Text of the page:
Siblings (April 2007)

Saturday, 02 April 2011 01:20
Psychologies April issue 2007 THE SIBLING BOND My sister and I have never really got on. I was born on her sixth birthday, which, I can say with great feeling, was not a good career move for me. She has never forgiven me, and there is nothing I have ever possessed about which she cannot be jealous. A few years ago she was staying with me and discovered that my post arrived at 7.30 in the morning. ‘I have to wait till the afternoon for mine!’ she cried in that familiar tone of “It's not fair!” and I had the equally familiar feeling of anxiety and helplessness. As ever she expected me to make amends. What could I do? Tell the postman not to call? Having to share whatever is on offer, siblings learn to compete. Many say this competition made them stronger. But we tend to overlook just how far it can shape our character. We probably spend more time with our sibling in the first years of life than with almost anyone else. And while our parents may have nurtured and looked after us, it was our sibling who we played with, joked with and argued with –…

Happiness (February 2007)

Saturday, 02 April 2011 01:20
Psychologies Magazine February 2007 Happiness Feeling happy is wonderful. We can be busy doing something, often something quite mundane, and suddenly we feel happy. If we ask ourselves, ‘Why do I feel happy right now?’ the answer is that what we’re doing gives us a sense of being part of everything that exists, and that our existence has significance. Ask a gardener or a bird watcher why they do what they do and they are likely to say that these activities give them a sense of general well being and brings them into harmony with nature. It is pointless making happiness our goal in life. It’s not a thing which we can achieve but an emotion which may or may not arise in a particular situation. All our emotions are our interpretations of our situation in terms of whether we see ourselves as a person as being safe (the positive emotions such as feeling happy, contented, satisfied) or whether we see ourselves as being in danger (the negative emotions such as feeling angry, anxious, afraid, guilty, envious). We feel safe when we see our situation as being much as we predicted it would be and one which confirms us as…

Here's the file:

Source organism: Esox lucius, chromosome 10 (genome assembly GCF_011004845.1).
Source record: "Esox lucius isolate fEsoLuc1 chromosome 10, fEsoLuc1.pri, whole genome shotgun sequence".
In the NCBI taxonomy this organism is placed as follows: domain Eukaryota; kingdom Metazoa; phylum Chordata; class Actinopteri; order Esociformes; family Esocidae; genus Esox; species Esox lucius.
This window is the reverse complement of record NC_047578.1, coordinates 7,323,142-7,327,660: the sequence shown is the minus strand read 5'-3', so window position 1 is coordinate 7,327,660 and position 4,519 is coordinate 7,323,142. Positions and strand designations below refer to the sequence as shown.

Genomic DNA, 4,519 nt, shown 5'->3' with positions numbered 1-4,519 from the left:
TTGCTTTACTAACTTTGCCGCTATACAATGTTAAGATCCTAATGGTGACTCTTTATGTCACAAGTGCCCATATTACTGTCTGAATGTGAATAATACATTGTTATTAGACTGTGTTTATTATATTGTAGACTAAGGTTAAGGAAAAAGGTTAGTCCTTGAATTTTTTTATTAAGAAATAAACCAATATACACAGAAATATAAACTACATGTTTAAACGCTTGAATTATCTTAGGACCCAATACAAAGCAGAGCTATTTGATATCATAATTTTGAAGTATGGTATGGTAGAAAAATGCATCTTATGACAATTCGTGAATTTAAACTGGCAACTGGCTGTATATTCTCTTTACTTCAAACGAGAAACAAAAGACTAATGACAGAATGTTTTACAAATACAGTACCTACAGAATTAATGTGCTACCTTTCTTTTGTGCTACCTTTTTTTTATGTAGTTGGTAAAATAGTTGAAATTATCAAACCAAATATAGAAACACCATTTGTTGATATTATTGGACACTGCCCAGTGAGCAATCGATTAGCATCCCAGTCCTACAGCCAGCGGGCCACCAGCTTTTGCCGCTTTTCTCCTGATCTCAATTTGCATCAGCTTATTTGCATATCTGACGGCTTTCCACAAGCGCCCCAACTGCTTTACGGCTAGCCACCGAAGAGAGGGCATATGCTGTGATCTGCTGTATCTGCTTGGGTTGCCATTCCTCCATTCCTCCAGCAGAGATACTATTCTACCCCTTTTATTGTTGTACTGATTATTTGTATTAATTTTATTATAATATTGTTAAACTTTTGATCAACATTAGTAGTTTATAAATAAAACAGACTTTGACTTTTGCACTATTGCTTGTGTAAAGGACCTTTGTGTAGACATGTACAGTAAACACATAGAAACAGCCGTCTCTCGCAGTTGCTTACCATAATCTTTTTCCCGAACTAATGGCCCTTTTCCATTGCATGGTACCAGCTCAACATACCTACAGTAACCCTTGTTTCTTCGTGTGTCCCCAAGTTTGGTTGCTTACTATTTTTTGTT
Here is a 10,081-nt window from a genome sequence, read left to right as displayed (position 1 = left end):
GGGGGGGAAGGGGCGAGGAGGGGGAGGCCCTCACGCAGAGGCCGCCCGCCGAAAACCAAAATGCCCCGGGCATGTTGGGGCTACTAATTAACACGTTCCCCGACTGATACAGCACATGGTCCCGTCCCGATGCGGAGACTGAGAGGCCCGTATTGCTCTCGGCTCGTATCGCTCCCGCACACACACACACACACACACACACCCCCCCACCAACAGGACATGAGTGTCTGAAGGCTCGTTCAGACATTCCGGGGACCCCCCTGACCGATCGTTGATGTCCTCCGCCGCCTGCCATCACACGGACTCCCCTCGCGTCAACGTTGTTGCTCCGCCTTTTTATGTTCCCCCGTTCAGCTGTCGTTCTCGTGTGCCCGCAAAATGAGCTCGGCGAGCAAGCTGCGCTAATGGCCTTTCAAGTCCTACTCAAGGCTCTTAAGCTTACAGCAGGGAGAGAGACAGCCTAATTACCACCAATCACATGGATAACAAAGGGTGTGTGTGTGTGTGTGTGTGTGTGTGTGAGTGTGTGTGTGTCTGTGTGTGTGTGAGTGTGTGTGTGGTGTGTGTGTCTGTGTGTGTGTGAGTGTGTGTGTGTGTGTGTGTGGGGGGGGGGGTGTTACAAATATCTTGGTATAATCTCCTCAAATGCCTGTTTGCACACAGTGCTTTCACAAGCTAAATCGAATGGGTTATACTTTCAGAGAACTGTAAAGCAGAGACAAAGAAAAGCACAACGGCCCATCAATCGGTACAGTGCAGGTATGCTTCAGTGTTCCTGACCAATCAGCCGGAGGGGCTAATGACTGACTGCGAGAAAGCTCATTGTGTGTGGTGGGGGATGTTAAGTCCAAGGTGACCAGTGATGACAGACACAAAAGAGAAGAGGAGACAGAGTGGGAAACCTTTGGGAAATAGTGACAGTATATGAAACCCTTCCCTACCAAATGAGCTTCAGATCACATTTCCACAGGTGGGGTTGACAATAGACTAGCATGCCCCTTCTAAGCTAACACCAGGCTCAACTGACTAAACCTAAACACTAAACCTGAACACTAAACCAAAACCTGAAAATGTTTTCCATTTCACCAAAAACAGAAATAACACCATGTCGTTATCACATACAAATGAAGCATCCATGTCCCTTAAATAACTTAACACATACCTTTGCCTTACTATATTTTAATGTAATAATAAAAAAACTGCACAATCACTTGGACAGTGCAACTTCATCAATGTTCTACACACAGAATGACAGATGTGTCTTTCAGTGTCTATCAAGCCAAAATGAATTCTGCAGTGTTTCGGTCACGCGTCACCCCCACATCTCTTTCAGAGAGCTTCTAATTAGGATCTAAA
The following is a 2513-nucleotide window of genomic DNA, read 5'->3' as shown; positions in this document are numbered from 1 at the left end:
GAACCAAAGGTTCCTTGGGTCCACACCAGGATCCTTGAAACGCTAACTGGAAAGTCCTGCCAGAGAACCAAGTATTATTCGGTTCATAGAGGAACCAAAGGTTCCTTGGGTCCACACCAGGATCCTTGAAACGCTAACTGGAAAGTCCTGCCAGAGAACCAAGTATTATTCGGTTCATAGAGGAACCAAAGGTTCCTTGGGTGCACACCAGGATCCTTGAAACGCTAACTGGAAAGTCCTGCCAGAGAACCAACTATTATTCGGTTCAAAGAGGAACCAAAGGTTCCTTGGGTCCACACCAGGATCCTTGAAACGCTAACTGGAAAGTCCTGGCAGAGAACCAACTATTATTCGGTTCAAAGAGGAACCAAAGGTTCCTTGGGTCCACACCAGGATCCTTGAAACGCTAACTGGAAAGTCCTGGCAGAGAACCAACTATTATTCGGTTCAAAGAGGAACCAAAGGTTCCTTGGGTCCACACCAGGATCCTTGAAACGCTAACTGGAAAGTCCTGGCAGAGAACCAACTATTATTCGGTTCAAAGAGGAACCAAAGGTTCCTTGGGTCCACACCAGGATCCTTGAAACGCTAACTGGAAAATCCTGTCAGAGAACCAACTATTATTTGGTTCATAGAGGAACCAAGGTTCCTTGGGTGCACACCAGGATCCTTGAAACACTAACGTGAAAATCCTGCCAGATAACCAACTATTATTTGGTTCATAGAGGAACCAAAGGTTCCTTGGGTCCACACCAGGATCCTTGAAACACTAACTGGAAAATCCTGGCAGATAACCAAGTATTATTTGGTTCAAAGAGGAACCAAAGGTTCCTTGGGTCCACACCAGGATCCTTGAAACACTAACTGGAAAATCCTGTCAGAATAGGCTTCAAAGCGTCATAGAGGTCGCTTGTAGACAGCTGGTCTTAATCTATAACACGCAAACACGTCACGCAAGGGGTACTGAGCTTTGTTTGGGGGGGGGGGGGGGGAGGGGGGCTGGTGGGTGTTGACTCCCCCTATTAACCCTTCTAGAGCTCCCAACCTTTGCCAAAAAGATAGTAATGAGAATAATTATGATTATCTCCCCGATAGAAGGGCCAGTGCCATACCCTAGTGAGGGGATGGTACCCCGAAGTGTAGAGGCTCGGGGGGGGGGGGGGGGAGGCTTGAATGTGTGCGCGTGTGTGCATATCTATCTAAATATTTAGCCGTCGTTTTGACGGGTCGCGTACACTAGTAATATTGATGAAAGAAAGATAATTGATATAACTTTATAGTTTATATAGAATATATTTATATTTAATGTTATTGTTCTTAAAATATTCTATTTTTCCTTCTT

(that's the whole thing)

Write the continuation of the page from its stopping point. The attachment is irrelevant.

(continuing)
When Someone Close to You Has Depression

Saturday, 02 April 2011 01:15
February 2006 When Someone Close to You Has Depression ‘I can’t get through to you!’   This is the desperate cry of someone who’s trying to care for a person who’s depressed - a lover, a child, a parent, a friend. The one who’s caring reaches out to hold and comfort the person who’s suffering the torments of depression, and what she finds is the wall, invisible but unyielding and impenetrable, that surrounds the person she loves. Psychiatrists say that depression is an illness, but why should an ill person resist all help and exclude all love?  When we’re physically ill we try to get better. Some people might want to stay ill to get compensation for an injury or to avoid doing something they don’t want to do, but usually we seek help and act on the advice we are given. But try to help a depressed person and you walk straight into a wall. You suggest they see a doctor, and they refuse. You suggest a walk in the sunshine, a nice meal, something to cheer them up, and the person is mute or else proceeds to show you what an idiot you are for suggesting such a…

How Do You Build Self-Confidence?

Saturday, 02 April 2011 01:15
May 2006 How Do You Build Self-Confidence? 1. What is self-confidence? What do we mean by it, and why are some people more confident than others? When we say that we have confidence in someone we mean that we trust that person. Self-confidence means being able to trust yourself. Being able to trust yourself means that you can rely upon yourself because you know yourself. Self-confidence is based on self-knowledge. If we know ourselves we have a realistic idea of who we are and what we can achieve. Self-confidence isn’t vanity, because when we are vain we over-value our talents and ignore our weaknesses. When we are self-confident we recognize without false modesty what our strengths are, and we recognize our weaknesses without feeling ashamed and guilty. We accept our limitations without feeling that we have to apologize to others about them. Many women have great difficulty in doing this because they have been told that to be acceptable to others they must always be very modest about their achievements and must apologize for whatever they do. Thus many women prefer to lack self-confidence rather than risk being rejected.    2. Is self-confidence the same as self-esteem? Self-esteem is a…

Don't Be Afraid to Embrace Change

Saturday, 02 April 2011 01:14
October 2006 Don’t Be Afraid to Embrace Change With all the self help advice we get now, how is it that we still get stuck in bad relationships, or dreary jobs, live where we don’t want to live, do things we know are bad for us, or just feel generally miserable? I meet a great many people who tell me that they’ve had counselling and they understand much more about themselves but they’re still depressed. Why do we get stuck and why can’t we change?   There are two reasons we stay stuck. The first is that we’re not prepared to give up a reward, and the second is that we’re afraid of change.  Not Wanting to Give Up a Reward.  Whenever we do something that causes us nothing but pain we try never to do that thing again. For instance, when we were a small child we put our hand on something that was extremely hot. We felt total pain, and ever since then we’ve tried to avoid anything that might burn us. At the same time, we might have hated to take the medicine our mother gave us because it was bitter and horrible, but we found that,…